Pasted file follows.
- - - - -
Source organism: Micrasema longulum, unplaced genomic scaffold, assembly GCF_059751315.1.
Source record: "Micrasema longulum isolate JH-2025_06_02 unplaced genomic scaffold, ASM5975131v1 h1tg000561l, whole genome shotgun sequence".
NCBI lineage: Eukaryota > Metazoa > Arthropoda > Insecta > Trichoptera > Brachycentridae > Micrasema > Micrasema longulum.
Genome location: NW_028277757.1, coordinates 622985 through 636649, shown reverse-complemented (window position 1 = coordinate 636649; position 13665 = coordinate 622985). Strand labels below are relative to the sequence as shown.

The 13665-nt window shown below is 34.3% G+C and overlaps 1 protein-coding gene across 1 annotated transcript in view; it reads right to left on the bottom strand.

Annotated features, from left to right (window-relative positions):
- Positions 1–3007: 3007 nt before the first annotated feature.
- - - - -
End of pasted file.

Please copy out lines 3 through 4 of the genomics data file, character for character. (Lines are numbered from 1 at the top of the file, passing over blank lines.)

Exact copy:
NCBI lineage: Eukaryota > Metazoa > Arthropoda > Insecta > Trichoptera > Brachycentridae > Micrasema > Micrasema longulum.
Genome location: NW_028277757.1, coordinates 622985 through 636649, shown reverse-complemented (window position 1 = coordinate 636649; position 13665 = coordinate 622985). Strand labels below are relative to the sequence as shown.